from The American Heritage® Dictionary of the English Language, 4th Edition
- interj. Used to frighten away animals or birds.
- transitive v. To drive or frighten away by or as if by crying "shoo.”
from Wiktionary, Creative Commons Attribution/Share-Alike License
- v. To induce someone or something to leave.
- v. To leave under inducement.
- v. To usher someone.
- interj. Go away! Clear off!
from the GNU version of the Collaborative International Dictionary of English
- interj. Begone; away; -- an expression used in frightening away animals, especially fowls.
from The Century Dictionary and Cyclopedia
- n. An obsolete spelling of shoe.
- Begone! off! away! used to scare away fowls and other animals.
- To cry or call out “Shoo,” as in driving away fowls.
- To scare or drive away (fowls or other creatures) by calling out “Shoo.”
from WordNet 3.0 Copyright 2006 by Princeton University. All rights reserved.
- v. drive away by crying `shoo!'
Another 10 have asked me to treat them. 3 have asked if they can have the Pilot Pen. * shoo shoo** shoo shoo*
Her want is no important than the fawns, and while she would be justified in shoo-ing it away or putting up a fence, she is by no means justified in slowly bludgeoning it to death.
Perhaps Martha C.akley, the Democratic candidate who was the so-called shoo-in in Massachusetts 'Senate race, would have faired better if Obama had stayed in D.C. This is huge, folks.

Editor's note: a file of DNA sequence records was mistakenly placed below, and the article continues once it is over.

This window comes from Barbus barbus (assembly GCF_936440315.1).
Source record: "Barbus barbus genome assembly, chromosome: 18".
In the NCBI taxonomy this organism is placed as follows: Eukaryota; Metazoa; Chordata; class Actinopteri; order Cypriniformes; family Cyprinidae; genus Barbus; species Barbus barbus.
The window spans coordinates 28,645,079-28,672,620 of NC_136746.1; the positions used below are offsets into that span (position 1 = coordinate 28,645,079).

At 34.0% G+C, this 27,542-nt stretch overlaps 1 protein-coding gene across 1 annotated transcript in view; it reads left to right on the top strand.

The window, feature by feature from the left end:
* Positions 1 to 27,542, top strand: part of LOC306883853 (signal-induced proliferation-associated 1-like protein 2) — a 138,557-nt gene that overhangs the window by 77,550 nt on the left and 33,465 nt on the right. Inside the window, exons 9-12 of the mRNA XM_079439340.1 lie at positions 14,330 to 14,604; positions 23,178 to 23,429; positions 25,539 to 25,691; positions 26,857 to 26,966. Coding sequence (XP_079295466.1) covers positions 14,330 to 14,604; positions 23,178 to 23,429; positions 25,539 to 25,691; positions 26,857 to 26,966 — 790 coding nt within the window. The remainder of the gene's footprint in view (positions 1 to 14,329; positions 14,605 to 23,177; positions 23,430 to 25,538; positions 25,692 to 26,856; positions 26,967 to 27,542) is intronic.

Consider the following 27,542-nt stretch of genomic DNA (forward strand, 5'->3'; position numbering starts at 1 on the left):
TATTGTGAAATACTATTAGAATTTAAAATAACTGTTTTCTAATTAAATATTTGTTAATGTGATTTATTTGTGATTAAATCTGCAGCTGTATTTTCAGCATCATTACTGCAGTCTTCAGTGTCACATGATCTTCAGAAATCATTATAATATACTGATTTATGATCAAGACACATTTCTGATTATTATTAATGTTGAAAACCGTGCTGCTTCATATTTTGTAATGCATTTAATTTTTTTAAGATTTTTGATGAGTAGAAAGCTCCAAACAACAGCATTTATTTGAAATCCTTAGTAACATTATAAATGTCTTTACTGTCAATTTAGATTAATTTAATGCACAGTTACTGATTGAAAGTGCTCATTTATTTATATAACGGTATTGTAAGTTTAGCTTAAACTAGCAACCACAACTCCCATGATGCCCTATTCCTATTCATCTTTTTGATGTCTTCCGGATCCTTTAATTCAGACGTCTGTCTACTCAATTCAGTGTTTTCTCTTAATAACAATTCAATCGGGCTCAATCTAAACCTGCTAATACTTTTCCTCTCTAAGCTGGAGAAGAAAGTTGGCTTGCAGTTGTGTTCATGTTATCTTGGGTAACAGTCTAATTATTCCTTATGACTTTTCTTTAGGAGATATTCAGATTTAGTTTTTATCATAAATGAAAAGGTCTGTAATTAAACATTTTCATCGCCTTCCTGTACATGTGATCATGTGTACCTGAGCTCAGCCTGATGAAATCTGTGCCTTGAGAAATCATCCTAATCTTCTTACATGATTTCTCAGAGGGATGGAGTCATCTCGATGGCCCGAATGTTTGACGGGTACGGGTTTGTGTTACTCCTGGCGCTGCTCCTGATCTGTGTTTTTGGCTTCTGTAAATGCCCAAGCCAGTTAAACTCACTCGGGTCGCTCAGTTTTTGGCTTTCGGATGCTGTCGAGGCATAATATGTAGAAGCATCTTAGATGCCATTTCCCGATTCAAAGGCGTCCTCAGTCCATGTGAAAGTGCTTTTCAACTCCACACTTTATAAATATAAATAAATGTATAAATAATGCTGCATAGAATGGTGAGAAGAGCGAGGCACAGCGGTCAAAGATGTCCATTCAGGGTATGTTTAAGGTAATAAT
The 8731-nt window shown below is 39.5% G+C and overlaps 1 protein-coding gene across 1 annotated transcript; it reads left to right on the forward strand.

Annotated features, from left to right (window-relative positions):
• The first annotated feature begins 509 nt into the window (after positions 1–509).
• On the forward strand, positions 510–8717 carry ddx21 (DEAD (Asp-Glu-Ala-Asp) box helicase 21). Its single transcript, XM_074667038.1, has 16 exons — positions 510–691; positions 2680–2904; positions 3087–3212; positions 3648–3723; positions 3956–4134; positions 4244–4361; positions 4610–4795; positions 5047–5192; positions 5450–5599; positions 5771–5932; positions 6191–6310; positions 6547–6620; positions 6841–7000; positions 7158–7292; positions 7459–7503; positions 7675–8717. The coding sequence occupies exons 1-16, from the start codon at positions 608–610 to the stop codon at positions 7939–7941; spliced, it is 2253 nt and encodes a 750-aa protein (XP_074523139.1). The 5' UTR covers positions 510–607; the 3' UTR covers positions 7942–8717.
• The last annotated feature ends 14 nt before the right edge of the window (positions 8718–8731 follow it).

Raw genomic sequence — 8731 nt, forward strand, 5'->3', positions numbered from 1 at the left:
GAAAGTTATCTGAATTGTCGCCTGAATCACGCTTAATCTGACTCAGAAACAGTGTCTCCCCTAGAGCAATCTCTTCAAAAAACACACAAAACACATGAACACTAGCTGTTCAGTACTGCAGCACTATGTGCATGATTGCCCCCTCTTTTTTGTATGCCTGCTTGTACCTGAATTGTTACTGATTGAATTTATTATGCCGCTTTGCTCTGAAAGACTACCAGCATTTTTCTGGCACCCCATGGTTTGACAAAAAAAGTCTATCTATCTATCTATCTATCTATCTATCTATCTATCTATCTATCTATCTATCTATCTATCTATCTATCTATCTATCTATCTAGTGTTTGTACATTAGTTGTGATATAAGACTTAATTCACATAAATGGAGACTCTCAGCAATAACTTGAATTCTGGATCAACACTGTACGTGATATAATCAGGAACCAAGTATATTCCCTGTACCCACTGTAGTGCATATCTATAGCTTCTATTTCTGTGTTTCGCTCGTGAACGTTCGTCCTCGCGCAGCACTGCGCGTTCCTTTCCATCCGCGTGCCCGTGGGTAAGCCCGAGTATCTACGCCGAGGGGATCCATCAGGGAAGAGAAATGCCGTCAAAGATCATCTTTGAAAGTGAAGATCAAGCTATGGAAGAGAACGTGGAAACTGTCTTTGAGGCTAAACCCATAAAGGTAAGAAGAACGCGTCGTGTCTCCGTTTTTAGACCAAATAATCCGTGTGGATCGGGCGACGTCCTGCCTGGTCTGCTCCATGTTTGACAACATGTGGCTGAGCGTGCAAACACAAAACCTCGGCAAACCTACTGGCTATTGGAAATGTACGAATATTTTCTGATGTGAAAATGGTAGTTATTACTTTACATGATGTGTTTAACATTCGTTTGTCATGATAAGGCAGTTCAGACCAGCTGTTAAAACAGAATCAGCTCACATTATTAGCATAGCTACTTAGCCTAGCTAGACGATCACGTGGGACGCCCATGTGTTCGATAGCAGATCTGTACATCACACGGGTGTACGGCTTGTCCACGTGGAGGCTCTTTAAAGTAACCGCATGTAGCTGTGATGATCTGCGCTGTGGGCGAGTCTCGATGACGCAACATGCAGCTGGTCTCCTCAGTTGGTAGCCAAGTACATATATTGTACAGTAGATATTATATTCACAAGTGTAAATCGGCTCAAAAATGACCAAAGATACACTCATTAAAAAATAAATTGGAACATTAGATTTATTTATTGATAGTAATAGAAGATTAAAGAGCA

Remonde has earlier identified as shoo-ins for the senatorial lineup Secretaries Jesli Lapus of the education department, Esperanza Cabral of the social welfare, Ace Durano of the tourism, Arthur Yap of the agriculture and Francisco Duque III of the health; presidential adviser on climate change Heherson Alvarez Jr.
No matter how much Mr. Martin wants to "shoo" us away, many of us feel very strongly when a political candidate refuses (that's the Key word-refuses) to wear such a simple gesture of honor and pride for this country.
Sensing movement might help keep a fly from remaining in one place for very long, the same way the tail of a cow might help "shoo" the fly from its stationary position on the haunch, but does that mean flies go away or does it mean they just buzz around and land again somewhere else nearby?
But when I walked right up to it and went "shoo" and it just cocked its head at me curiously, I thought I should probably see just how tame it was.
In turn that seems to have come from the verb shoo, meaning to drive a person or an animal in a given direction by making noises or gestures, which in turn comes from the noise people often make when they do it.
I'd have to open our front door and "shoo" it away, much as I hated to!
At one time, however, owing to the congestion in the trench, we were compelled to "shoo" a lot of the prisoners back "overland," to the next support trench.